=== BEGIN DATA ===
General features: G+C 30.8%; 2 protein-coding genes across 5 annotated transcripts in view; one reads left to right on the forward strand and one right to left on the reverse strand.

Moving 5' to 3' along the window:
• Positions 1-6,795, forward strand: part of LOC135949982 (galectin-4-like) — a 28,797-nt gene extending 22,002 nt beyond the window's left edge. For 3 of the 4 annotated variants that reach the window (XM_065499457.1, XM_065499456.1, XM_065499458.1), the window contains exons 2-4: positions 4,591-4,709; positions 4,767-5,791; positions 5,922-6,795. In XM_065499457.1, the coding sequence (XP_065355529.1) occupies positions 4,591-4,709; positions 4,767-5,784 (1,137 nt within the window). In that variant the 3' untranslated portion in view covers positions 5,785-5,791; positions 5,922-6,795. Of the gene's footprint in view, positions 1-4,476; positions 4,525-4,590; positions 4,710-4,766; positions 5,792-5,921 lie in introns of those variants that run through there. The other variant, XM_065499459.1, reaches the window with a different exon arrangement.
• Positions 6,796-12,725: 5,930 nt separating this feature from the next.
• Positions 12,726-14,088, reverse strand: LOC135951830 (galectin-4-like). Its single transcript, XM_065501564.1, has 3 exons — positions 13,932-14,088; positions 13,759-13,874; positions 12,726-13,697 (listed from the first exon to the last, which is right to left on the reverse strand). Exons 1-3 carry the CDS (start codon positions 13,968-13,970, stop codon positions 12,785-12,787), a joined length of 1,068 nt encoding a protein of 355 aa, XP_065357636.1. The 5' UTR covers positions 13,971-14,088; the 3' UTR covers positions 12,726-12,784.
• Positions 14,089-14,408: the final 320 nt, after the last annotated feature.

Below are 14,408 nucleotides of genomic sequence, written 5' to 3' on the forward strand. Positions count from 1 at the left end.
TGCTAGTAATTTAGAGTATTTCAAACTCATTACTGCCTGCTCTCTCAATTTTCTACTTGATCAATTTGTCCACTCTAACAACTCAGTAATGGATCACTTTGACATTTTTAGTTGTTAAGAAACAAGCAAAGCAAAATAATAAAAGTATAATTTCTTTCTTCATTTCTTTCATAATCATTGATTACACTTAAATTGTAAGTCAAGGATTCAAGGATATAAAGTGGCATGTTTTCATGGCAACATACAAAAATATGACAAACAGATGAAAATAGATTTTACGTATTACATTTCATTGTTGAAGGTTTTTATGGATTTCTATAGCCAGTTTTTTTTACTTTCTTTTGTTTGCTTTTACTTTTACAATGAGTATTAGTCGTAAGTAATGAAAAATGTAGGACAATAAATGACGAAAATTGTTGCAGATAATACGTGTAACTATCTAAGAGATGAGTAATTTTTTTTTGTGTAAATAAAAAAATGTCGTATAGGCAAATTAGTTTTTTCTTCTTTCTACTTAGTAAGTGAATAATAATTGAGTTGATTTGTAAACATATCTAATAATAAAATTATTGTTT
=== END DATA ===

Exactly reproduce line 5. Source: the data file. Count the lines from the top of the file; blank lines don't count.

• Positions 12,726-14,088, reverse strand: LOC135951830 (galectin-4-like). Its single transcript, XM_065501564.1, has 3 exons — positions 13,932-14,088; positions 13,759-13,874; positions 12,726-13,697 (listed from the first exon to the last, which is right to left on the reverse strand). Exons 1-3 carry the CDS (start codon positions 13,968-13,970, stop codon positions 12,785-12,787), a joined length of 1,068 nt encoding a protein of 355 aa, XP_065357636.1. The 5' UTR covers positions 13,971-14,088; the 3' UTR covers positions 12,726-12,784.